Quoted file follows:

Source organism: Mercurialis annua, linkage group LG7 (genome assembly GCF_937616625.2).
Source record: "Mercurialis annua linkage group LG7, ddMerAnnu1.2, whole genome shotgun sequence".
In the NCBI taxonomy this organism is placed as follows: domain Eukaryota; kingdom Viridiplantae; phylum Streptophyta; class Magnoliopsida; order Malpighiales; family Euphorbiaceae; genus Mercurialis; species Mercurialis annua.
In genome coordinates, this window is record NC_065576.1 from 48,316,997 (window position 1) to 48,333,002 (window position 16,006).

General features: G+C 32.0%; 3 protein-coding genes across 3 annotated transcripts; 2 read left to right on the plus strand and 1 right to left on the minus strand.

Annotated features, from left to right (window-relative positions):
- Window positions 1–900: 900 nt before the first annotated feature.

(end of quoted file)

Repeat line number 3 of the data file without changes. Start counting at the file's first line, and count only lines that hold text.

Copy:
In the NCBI taxonomy this organism is placed as follows: domain Eukaryota; kingdom Viridiplantae; phylum Streptophyta; class Magnoliopsida; order Malpighiales; family Euphorbiaceae; genus Mercurialis; species Mercurialis annua.